Structures materializing from nothingness, a flower unfolding its petals through the night, a butterfly’s metamorphosis from pupa to adult stage, the sky changing its hues while the sun rises and sets… where it is not feasible to run a video camera for a long period of time to capture these defining moments, there’s time-lapse photography.
I’ve always found this photographic technique fascinating for the photo-video it produces but have never found the motivation to try it until a stay at the beautiful Gaya Island Resort. Located on Pulau Gaya, the largest of 5 islets sitting off the northwestern coast of Kota Kinabalu City, the resort’s hillside villas offer a jaw-dropping view overlooking the South China Sea with the horizon rimmed by Kinabalu’s mountainous range. This awe-inspiring setting was the perfect muse to coax my first attempt at time-lapse photography because I wanted my first time to be special!
In this post, I’ll share my experience and tips on time-lapsing a sunrise in the hope that the information will be useful for anyone attempting this technique for the first time.
Equipment and Necessities :
– DSLR camera (ensure that your battery is fully charged)
– Cable release or remote control
– Torch light, drinking water, towel and insect repellent (if photographing close to nature)
Time-lapse photography involves 2 steps… The first step is acquiring the images and the second step is combining the photos to form a video clip.
Step 1 : Acquiring the Images
Before embarking on a time-lapse photography session, always find out what time is sunrise at the locale you are shooting and be there an hour early to recce, set up equipment and frame the shot. In Singapore, I am used to daybreak happening at around 6.15am but at Kota Kinabalu, the sky starts brightening from 5.30am!
Camera Settings :
– Switch the camera’s lens focus to Manual and set it to infinity
– Use Aperture (‘A’) mode for the shoot and set F-number to 16 (F16)
– Set ISO to the minimal (the lowest for my DSLR is 200)
– Turn on remote control shooting mode (if you use a cable release to control your shutter, this step is not necessary)
– Switch on your patience if your DSLR doesn’t come with a built-in interval timer like Nikon D7000 (I’m using Nikon D90 so I stood by my camera the whole time to click the remote control to shoot)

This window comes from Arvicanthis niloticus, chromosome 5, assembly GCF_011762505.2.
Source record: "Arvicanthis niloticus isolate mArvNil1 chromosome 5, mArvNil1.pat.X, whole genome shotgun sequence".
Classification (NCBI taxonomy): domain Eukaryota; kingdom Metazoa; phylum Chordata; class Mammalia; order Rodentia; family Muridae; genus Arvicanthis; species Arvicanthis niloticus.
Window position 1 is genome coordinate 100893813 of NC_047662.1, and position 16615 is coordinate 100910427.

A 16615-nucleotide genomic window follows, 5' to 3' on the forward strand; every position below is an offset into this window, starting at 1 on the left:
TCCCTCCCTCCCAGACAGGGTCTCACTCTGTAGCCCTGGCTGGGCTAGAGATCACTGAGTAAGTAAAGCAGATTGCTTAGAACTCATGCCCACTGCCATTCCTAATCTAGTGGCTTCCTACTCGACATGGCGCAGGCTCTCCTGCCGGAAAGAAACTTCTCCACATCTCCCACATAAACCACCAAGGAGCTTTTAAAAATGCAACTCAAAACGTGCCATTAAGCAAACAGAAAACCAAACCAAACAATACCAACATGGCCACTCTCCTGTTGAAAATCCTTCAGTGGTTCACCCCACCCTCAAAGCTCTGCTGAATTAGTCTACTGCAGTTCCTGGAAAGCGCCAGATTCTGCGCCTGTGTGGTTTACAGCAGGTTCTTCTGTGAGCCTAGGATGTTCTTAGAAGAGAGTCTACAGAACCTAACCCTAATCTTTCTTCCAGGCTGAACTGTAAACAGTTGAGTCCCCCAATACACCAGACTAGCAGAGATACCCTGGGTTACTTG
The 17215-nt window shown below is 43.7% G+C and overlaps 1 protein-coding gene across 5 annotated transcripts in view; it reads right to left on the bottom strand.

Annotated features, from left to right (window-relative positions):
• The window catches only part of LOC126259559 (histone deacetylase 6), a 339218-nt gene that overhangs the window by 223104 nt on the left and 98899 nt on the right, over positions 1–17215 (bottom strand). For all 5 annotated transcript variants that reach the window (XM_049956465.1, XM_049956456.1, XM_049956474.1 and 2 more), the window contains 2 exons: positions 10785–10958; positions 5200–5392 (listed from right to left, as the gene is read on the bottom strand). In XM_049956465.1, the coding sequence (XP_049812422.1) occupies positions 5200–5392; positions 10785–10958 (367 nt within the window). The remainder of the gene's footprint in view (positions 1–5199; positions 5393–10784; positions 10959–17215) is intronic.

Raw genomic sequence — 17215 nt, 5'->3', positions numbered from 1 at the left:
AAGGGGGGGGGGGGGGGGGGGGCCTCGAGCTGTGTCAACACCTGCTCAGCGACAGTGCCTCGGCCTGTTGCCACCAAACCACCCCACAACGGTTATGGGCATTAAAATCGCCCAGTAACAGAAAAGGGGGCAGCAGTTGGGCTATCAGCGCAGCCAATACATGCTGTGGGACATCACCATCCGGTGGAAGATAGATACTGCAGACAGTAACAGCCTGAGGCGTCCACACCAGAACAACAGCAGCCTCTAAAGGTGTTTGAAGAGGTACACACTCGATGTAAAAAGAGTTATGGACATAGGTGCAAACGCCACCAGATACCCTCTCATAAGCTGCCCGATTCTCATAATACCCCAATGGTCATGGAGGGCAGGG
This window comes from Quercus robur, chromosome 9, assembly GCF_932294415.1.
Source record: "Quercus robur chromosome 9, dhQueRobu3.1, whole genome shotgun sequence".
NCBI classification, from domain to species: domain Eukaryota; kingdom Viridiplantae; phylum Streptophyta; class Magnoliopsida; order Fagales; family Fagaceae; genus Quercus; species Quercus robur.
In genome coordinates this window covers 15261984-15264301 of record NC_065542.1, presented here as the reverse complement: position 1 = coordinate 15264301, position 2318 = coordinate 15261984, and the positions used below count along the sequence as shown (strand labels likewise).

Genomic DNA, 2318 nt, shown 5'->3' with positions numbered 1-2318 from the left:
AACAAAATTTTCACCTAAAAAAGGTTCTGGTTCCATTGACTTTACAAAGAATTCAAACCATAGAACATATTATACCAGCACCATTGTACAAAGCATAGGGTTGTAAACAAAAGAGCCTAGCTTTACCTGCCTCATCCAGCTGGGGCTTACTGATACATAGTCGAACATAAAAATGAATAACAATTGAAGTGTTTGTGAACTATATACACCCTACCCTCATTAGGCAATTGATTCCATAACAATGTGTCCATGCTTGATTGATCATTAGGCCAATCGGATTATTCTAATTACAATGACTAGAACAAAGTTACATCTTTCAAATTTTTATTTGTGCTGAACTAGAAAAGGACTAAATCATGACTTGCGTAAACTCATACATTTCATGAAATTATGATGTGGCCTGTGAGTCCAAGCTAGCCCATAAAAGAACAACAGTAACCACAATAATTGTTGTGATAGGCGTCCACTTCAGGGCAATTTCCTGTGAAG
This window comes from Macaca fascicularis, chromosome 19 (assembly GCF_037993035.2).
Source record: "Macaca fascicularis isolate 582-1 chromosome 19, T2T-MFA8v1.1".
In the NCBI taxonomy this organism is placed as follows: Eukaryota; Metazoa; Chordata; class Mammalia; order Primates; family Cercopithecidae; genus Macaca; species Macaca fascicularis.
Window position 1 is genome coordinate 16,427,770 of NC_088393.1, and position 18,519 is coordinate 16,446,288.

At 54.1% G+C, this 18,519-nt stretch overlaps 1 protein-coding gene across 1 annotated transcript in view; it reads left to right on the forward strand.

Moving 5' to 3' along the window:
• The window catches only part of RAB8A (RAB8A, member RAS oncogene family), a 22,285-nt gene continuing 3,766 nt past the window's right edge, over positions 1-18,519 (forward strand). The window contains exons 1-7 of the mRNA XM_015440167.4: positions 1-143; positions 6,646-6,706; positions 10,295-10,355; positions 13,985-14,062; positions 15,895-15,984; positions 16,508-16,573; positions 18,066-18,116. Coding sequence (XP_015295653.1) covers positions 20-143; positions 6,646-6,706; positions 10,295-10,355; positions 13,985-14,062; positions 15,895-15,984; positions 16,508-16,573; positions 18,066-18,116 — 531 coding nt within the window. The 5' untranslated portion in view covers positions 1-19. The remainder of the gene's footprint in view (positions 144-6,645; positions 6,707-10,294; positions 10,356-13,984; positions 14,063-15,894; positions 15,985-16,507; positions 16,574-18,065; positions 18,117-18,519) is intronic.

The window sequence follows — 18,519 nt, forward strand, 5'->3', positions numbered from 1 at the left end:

Timing the Time-Lapse Intervals
Math and I are eternal enemies so my mind went into screensaver mode the instant I tried understanding how to calculate my number of shots. Basically, you have to first determine how long you want your time-lapse video to be and decide on how many shots you want per second of your video.
For example, if I want a 10-second video with 24 photos per second, I’ll have to shoot 240 images. Shooting from 5 – 7am (7,200 seconds), the interval between my shots would be 30 seconds. Which means I’ll take 1 photo and 30 seconds later, take another. The shots continue until I reach 240 shots.
That’s a lot of calculating to do!
So I simplify. I just made it a point to take a shot every 15 seconds from 5-7am. It didn’t matter how many photos I got, I just combined them all into the time-lapse video. I wasn’t concerned with how long the video lasted either. I ended up with about 365 shots and a sunrise segment that lasted 38 seconds on the video at the end of this post.
Step 2 : Creating a Time-Lapse Video
After capturing all the images, the next challenge is to combine them all into a video. There are quite a few options with Lightroom providing a pain-free way to do the job, but since I don’t have that program, I went with Photoshop to batch process the photos for a lower resolution and Windows Movie Maker to string the shots into a video.
It is necessary to batch process the photos first to shrink their file sizes before importing them into Windows Movie Maker to cut down on processing time. In Windows Movie Maker, I set the animation duration between photos to 0.07 seconds, add in a title, music, ending message and voila! I have my first time-lapse video! Hope you’ll enjoy it…